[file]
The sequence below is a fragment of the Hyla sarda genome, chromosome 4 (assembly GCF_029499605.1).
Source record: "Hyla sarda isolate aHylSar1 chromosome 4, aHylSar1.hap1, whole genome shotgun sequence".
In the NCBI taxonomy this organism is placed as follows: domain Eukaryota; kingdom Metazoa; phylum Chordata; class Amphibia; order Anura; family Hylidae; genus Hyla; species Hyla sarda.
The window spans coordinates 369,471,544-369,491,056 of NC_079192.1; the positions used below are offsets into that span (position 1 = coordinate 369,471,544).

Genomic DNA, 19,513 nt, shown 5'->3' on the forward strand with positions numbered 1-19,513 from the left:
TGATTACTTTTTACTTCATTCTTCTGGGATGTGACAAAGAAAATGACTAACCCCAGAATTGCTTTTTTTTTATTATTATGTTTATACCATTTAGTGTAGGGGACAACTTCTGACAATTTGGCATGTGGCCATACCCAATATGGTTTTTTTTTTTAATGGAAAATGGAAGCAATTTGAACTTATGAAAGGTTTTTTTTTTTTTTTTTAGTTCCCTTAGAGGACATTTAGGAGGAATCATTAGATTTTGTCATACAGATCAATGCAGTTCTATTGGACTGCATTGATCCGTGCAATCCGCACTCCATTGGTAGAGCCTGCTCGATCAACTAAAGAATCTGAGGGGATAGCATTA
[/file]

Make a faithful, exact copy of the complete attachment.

The sequence below is a fragment of the Hyla sarda genome, chromosome 4 (assembly GCF_029499605.1).
Source record: "Hyla sarda isolate aHylSar1 chromosome 4, aHylSar1.hap1, whole genome shotgun sequence".
In the NCBI taxonomy this organism is placed as follows: domain Eukaryota; kingdom Metazoa; phylum Chordata; class Amphibia; order Anura; family Hylidae; genus Hyla; species Hyla sarda.
The window spans coordinates 369,471,544-369,491,056 of NC_079192.1; the positions used below are offsets into that span (position 1 = coordinate 369,471,544).

Genomic DNA, 19,513 nt, shown 5'->3' on the forward strand with positions numbered 1-19,513 from the left:
TGATTACTTTTTACTTCATTCTTCTGGGATGTGACAAAGAAAATGACTAACCCCAGAATTGCTTTTTTTTTATTATTATGTTTATACCATTTAGTGTAGGGGACAACTTCTGACAATTTGGCATGTGGCCATACCCAATATGGTTTTTTTTTTTAATGGAAAATGGAAGCAATTTGAACTTATGAAAGGTTTTTTTTTTTTTTTTTAGTTCCCTTAGAGGACATTTAGGAGGAATCATTAGATTTTGTCATACAGATCAATGCAGTTCTATTGGACTGCATTGATCCGTGCAATCCGCACTCCATTGGTAGAGCCTGCTCGATCAACTAAAGAATCTGAGGGGATAGCATTA